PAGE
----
由 Sean Ruck
, Contributing Editor | December 08, 2016
From the December 2016 issue of HealthCare Business News magazine
It doesn’t seem that long ago that hospitals were finally given some definitive indications of how they would have to adapt after the uncertainty about the Affordable Care Act — will it happen or won’t it? — was finally put to rest.
When the ACA, or Obamacare, as the president himself has referred to it, was passed, it was the biggest change in the health care arena since President Lyndon Johnson signed Medicare and Medicaid into law in 1965. With its introduction, regardless of whether hospitals agreed or disagreed with it, there was a sigh of relief, because at least there was a direction they could take. Hospitals figured out their budgets, planned for the future and did what they could to unravel the nuances and adapt to this new health care landscape.
However, opposition to the ACA didn’t end once it came into being. In recent months, citing losses pushing them into the red in certain markets, some major insurers indicated they’d be pulling out of those markets by next year. Then, things got more uncertain. In case you missed it, a very long election cycle just came to its conclusion on Nov. 8. The campaigns of both Republican Donald Trump and Democrat Hillary Clinton were noticeably short on policy talk in comparison to past elections.
Transcripts of the three debates between the two cover a much larger portion of time on personal attacks, little time on policy and nearly no time on any policy specifics. Still, enough news bites, or as was often the case, tweets, emerged to make the candidates’ views on the Affordable Care Act, or Obamacare, clear. For Clinton, there was value in Obamacare, and her task, if elected, would be to shore it up. This would also maintain President Barack Obama’s legacy, which owes a lot to the passing of the ACA. For Trump, his ascension to the highest office in the land would mean a quick death for the ACA.
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While we’re barely into the story, we know how the Clinton vs. Trump chapter ended. With Trump’s victory, Republican lawmakers again have an opportunity to derail Obamacare. Trump called Obamacare “a total disaster” and promised to “repeal and replace.” As the polls closed, and it started to dawn on the nation that Trump would win the presidency, his rhetoric that swirled around Obamacare hit home. And we were back in familiar territory — total uncertainty about how things would play out.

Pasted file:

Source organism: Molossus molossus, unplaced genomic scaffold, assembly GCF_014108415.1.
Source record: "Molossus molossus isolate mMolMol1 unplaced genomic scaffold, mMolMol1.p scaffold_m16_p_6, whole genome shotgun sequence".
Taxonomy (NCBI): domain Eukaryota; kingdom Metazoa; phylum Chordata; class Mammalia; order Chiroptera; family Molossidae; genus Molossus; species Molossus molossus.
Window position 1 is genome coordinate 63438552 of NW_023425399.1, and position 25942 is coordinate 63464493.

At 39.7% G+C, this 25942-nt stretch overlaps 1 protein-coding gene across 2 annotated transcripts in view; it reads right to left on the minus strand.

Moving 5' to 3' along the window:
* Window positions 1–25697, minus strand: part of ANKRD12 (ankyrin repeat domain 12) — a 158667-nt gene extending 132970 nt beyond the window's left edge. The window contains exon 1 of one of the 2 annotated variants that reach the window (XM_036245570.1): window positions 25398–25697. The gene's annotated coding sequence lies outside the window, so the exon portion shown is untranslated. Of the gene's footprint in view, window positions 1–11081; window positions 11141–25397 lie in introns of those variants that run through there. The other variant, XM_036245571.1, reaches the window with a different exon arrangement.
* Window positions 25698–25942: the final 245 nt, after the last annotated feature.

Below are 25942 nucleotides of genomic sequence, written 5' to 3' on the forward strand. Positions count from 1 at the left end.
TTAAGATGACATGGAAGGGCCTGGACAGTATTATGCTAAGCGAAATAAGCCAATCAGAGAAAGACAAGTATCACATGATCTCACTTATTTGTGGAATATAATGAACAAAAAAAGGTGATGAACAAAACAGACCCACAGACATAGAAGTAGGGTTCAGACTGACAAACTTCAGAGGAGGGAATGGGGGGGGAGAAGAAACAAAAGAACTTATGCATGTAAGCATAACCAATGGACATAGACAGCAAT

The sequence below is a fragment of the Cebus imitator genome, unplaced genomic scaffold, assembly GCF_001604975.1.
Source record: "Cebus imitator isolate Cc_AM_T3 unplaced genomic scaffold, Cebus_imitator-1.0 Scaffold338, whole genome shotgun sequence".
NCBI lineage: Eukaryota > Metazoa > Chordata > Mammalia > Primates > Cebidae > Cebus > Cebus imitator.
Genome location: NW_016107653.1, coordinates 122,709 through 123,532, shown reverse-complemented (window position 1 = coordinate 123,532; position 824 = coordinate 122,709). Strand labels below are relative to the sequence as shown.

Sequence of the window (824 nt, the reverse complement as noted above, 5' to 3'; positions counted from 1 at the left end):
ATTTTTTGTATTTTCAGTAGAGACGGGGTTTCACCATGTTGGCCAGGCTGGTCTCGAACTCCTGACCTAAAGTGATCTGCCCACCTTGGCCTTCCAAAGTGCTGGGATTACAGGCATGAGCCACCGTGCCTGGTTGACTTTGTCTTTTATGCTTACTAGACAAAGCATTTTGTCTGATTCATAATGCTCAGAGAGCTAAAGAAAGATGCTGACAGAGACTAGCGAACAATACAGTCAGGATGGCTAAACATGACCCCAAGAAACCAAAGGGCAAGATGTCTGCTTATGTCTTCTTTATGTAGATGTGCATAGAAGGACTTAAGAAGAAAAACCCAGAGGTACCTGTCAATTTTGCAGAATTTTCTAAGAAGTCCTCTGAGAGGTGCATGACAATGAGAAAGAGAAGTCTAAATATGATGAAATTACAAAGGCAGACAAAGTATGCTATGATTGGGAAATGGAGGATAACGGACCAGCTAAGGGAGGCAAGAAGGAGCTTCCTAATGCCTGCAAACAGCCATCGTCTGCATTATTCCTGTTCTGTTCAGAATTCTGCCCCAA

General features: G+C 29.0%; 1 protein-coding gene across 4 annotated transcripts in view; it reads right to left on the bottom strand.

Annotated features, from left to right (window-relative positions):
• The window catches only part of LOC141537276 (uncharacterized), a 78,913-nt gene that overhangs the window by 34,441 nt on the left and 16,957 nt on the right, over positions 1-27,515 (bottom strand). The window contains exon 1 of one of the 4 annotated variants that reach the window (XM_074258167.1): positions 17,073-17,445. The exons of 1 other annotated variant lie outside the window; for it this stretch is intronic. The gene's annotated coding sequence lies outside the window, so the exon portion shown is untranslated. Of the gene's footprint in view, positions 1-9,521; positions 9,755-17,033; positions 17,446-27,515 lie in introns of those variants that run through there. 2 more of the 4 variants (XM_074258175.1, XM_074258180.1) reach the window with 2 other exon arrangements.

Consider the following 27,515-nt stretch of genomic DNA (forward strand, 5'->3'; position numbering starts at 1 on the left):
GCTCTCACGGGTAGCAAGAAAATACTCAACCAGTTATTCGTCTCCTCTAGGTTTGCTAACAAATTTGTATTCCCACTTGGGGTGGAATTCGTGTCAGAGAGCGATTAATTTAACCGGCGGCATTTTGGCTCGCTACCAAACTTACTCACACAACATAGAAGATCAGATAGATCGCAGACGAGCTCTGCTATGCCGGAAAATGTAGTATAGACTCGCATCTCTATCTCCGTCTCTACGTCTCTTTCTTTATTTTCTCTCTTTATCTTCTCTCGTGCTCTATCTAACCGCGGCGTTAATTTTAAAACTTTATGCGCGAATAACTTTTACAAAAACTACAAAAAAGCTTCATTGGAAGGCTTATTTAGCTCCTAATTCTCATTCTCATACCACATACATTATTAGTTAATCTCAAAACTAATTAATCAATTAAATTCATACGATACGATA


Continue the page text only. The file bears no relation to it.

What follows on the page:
Of course, nothing’s as simple as a politician would lead voters to believe. The issue of Obamacare is a political hot potato, since it extended coverage to an estimated 16 million Americans who hadn’t been covered previously. While most of those Americans are low-income, it is a substantial group and they do have strong advocates, even if Democrats have largely been defanged after failing to gain a Senate majority. Further confusion and relief, or disgust (depending on your political leanings), occurred after President-elect Trump met with President Obama for the first time after the election. Trump acknowledged that there were some good parts to Obamacare and conceded that he might not dismantle every aspect of it. Among parts he said he would carefully consider were the safeguards that would prevent insurers from denying an enrollee due to a pre-existing condition. He also indicated he might be open to allowing those up to the age of 26 to remain on their parents’ insurance. Even those slight concessions are a far cry from the repeal and replace promised for day one.
President-elect Trump was not a typical candidate and is not a predictable individual. There’s still plenty of time before his inauguration for him to change his mind again. There’s also plenty of time for reality to set in. Even with a Republican-led Congress, he may find it difficult to get his plan introduced one which he says will be “much better and much less expensive for people and the government.” It’s the last part of his statement that will prove key to his ability to bring in the new plan. Although it’s currently somewhat of a lovefest among the Republican party, after coming out on top following what many felt would be a bruising defeat, if talks of raising taxes or increasing government debt come up to fund the Obamacare replacement, the mood may quickly chill.
So what’s a hospital to do? Everyone should be familiar with the drill by now — wait and see. With President-elect Trump’s penchant for self-promotion, at the very least there’s a good chance that we’ll see Trumpcare.